Have banks finally hit bottom?
Bank stocks have been on a tear this week. But analysts say investors should be very wary before diving back into this troubled group.
NEW YORK (CNNMoney.com) -- This question seemed unthinkable just a week ago, but here goes: Have bank stocks finally hit bottom?
Nationalization fears, stress-test woes and general concerns about how much higher loan losses could rise before this recession is mercifully over have combined to whack shares of major banks this year.
But this week has been another story. The S&P Bank Index has been in the black for the past three days and was up another 12% late Thursday morning. Some of the most beaten down banks have skyrocketed.
Including this morning's gains, shares of Bank of America (BAC, Fortune 500) are up nearly 50% this week. JPMorgan Chase's (JPM, Fortune 500) stock has gained 16% while Wells Fargo (WFC, Fortune 500) has climbed 33%.
Now of course, these eye-popping gains do little for anyone who's been holding on to the stocks for a while. Citi, for example, is still down nearly 60% this year and about 90% during the past twelve months.
But this week's rally makes it worth wondering if the worst is finally over for Wall Street's favorite whipping post.
Well, as encouraging as the recent upswing may be, it's hard to imagine that there won't be more volatility ahead for troubled banks.
The issue that still remains for BofA and Citi, for example, is whether the government will need to take over an even bigger chunk of those companies.
If so, the stocks could head right back down again, one investing expert said.
"The bottom is zero. And for the penny stock banks like Citigroup and Bank of America for that matter, what you are buying is not really a stock but an option," said Marc Groz, managing member of Topos, an investment advisory firm based in Stamford, Conn.
"The question is: Are these banks going to survive in their current form? Or are they going to be diluted to oblivion? If not, you win," Groz added.
To be sure, there's more to the banking sector than just Citi and BofA. Not all banks are at risk of needing new capital injections. Not all banks are in danger of being nationalized.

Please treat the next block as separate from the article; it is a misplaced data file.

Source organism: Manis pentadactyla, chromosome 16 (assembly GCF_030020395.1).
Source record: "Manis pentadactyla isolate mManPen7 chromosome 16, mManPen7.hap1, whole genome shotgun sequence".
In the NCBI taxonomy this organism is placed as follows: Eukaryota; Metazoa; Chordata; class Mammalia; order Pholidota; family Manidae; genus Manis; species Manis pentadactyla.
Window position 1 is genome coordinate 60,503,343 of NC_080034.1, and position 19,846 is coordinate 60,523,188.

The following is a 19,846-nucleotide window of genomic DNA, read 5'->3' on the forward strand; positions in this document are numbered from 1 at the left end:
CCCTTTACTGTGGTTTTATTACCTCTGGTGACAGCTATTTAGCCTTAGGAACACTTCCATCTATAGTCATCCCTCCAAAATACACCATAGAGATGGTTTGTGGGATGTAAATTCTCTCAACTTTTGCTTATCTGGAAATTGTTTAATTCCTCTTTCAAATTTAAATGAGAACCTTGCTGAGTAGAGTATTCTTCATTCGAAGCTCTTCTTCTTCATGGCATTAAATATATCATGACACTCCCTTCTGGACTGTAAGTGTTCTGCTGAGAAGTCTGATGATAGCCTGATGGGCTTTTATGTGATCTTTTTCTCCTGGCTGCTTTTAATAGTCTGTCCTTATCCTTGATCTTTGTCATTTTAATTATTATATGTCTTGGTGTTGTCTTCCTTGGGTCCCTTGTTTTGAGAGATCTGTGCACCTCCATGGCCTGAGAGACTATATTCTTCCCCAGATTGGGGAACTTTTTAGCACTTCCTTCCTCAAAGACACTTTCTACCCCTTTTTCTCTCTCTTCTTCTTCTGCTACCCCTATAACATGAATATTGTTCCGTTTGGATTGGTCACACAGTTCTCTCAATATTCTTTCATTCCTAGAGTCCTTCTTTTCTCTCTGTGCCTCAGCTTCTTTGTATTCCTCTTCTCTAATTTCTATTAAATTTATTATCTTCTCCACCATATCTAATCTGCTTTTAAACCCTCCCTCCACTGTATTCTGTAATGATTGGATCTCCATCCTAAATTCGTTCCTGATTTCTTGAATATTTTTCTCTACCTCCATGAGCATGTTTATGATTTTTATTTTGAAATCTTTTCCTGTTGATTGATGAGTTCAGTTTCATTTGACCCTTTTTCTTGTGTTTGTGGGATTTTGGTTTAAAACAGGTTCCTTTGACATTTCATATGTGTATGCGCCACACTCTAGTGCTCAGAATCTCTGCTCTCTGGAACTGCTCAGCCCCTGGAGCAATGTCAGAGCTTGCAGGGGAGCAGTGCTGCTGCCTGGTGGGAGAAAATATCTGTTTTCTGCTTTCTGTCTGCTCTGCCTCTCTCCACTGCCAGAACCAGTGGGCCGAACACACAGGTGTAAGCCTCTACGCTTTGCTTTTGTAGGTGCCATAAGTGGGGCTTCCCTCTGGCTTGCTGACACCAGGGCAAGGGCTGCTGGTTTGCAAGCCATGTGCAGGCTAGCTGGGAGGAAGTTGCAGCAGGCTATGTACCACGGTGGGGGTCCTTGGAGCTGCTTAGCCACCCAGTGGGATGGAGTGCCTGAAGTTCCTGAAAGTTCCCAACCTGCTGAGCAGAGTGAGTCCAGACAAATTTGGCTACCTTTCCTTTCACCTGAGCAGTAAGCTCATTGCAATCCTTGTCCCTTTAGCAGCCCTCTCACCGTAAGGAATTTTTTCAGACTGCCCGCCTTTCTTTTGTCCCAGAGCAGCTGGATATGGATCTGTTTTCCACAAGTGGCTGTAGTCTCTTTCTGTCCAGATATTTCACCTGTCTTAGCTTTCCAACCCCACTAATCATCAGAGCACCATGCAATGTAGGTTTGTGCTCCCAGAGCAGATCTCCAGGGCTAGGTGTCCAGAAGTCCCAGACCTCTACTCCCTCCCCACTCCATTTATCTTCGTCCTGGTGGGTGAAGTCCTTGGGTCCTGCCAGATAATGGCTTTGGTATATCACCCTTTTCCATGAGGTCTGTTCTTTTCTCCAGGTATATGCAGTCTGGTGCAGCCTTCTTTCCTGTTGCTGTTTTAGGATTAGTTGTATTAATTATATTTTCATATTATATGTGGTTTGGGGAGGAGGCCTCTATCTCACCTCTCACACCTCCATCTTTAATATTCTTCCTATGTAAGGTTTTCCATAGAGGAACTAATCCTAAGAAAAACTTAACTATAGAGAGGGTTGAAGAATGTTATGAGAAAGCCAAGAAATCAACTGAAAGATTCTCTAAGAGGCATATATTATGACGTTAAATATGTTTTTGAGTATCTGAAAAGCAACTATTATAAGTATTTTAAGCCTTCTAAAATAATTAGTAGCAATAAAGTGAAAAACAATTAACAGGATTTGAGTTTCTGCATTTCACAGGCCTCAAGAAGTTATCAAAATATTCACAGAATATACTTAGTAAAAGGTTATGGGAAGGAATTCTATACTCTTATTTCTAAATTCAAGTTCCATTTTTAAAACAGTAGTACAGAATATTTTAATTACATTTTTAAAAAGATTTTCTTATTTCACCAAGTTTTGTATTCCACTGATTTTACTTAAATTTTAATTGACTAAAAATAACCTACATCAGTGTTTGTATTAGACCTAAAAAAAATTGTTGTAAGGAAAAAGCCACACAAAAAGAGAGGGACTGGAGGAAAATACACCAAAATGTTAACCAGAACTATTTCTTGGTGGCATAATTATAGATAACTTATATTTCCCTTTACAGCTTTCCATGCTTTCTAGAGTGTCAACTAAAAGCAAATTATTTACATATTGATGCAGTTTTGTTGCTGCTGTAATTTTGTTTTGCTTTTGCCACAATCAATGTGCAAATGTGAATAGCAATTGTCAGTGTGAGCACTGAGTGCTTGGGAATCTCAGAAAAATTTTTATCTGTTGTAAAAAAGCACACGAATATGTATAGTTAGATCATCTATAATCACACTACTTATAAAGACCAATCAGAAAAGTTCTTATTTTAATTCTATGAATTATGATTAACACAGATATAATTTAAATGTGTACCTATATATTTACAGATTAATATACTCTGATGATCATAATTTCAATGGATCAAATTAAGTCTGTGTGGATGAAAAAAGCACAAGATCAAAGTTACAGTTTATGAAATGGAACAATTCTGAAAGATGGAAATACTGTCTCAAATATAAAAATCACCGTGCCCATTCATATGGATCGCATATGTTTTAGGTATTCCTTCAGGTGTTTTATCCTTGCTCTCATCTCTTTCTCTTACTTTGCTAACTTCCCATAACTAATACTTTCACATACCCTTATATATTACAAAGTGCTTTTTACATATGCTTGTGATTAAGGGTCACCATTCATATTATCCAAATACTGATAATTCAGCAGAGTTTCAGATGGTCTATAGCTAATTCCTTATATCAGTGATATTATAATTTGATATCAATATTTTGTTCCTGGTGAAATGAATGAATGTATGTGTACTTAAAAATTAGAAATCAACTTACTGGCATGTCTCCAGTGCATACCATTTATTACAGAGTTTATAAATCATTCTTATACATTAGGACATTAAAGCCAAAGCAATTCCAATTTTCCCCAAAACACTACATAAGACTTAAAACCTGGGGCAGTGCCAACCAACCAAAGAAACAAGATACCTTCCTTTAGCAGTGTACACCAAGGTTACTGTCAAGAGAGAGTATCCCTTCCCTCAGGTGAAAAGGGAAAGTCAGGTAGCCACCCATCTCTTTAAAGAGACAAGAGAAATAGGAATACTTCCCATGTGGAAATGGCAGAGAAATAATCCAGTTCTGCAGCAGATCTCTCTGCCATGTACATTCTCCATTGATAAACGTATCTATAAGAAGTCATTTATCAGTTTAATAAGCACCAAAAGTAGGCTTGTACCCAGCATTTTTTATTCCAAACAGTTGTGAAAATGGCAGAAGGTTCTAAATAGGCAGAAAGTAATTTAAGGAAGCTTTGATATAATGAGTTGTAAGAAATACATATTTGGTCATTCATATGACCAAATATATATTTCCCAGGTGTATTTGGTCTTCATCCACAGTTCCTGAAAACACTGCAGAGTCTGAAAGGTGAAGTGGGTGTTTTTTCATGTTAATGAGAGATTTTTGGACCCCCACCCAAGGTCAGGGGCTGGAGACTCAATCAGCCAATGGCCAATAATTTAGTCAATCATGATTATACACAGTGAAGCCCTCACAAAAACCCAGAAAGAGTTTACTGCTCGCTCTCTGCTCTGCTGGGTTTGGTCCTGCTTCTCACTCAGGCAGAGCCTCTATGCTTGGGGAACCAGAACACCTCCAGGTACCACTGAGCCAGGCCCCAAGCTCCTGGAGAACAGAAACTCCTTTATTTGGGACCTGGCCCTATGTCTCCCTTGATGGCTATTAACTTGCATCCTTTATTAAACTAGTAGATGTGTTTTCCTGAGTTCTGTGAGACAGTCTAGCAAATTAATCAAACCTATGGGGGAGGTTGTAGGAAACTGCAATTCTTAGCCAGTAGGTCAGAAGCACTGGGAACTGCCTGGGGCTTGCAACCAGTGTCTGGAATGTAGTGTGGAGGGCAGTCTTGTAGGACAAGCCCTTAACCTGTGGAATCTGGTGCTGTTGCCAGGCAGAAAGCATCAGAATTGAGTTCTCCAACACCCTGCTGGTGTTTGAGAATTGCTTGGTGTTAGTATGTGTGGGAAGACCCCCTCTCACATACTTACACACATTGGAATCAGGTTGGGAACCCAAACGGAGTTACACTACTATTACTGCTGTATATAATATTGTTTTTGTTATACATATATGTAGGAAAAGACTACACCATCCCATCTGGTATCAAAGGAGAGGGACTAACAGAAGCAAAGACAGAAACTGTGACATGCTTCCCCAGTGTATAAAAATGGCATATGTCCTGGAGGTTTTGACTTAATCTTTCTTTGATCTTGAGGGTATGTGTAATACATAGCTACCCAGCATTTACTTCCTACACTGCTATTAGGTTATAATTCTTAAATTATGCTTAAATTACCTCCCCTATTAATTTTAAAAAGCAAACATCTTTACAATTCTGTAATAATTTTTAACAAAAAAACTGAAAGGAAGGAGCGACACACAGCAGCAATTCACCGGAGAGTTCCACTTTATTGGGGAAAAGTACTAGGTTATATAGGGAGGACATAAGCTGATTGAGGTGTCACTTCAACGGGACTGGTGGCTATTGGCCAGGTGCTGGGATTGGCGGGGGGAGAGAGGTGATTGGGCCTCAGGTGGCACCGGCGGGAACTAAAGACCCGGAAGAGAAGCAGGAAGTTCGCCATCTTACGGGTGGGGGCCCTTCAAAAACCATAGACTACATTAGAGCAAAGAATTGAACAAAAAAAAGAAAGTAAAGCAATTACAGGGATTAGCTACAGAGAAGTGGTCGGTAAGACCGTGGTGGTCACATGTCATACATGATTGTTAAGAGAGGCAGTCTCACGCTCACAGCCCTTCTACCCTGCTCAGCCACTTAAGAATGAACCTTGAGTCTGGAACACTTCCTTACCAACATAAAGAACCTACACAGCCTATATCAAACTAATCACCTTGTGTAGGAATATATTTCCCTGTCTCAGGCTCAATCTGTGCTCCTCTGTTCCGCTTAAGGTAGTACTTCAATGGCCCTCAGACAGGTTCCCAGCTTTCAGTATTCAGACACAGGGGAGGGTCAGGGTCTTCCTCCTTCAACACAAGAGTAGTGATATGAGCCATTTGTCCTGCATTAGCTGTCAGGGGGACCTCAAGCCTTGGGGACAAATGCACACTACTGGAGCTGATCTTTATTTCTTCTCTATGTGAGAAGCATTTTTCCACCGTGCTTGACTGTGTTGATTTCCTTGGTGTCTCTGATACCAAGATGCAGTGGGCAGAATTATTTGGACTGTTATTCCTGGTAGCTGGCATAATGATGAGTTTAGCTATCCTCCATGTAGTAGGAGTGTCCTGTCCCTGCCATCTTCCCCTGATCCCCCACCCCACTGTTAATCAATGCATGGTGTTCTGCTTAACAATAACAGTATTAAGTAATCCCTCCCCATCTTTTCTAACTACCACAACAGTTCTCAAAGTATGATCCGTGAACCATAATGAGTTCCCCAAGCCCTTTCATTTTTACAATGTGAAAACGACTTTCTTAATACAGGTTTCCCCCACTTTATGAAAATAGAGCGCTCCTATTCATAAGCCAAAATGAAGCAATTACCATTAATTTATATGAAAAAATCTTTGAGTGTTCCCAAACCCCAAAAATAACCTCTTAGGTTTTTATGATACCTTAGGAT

But in case you haven't noticed, the economy is in sorry shape right now. And until there is a sign of a recovery, most banks will probably suffer.
With that in mind, JPMorgan Chase, one of the "stronger" banks, warned Thursday that it expects losses in its home-equity loan portfolio to rise sharply this year.
So if you are going to take a gamble on any bank stock, you must, to paraphrase a popular cheerleader chant, be selective, be be selective.
"We are convinced that there are some banks you'd want to own coming out of this debacle. But our biggest problem is finding companies that are financially strong right now," said Ted Parrish, co-manager of the Henssler Equity fund.
Parrish said his fund sold stakes in Bank of America and BB&T (BBT, Fortune 500) in the past year. Currently, he owns Cullen/Frost Bankers (CFR), a Texas-based bank that decided to not apply for bailout funds last year, Bank of New York Mellon (BK, Fortune 500) and American Express (AXP, Fortune 500), which became a bank holding company last November.
Another money manager agreed that now is a good time to try and identify the long-term survivors in banking.
Blake Howells, director of equity research for Becker Capital Management, a Portland, Ore.-based institutional investment firm with about $1.6 billion in assets, said that some of the healthier banks were unfairly dumped in the past few weeks.
Howells said that when Treasury Secretary Tim Geithner unveiled plans of the new banking bailout on February 10, which included the stress test idea, the details were so vague that investors panicked.
But after Wednesday's announcement by the Treasury and bank regulators, which provided more information about the tests, it seems that investors have a much better idea of what the government actually plans to do.
"When Geithner first proposed the stress test, people didn't know what that meant. The pessimism got extreme," he said. "Now people are understanding that this may not be a pass/fail kind of test. It doesn't mean that common shareholders in most banks will be eliminated and it looks like the government is not going to nationalize the banking system."
Still, Howells also thinks investors need to be cautious. He said part of this week's rally is likely due to short covering, the phenomenon that takes place when bearish investors who bet that stocks would go down rush to buy them back as prices rise.
So instead of making a bold bet on the banks that are most frequently mentioned as nationalization targets, Howells said he's sticking with lower-risk banks that have done a better job of minimizing mortgage-related damage to their balance sheets. He owns U.S. Bancorp (USB, Fortune 500), JPMorgan Chase and TCF Financial (TCB), a regional bank based in Minnesota.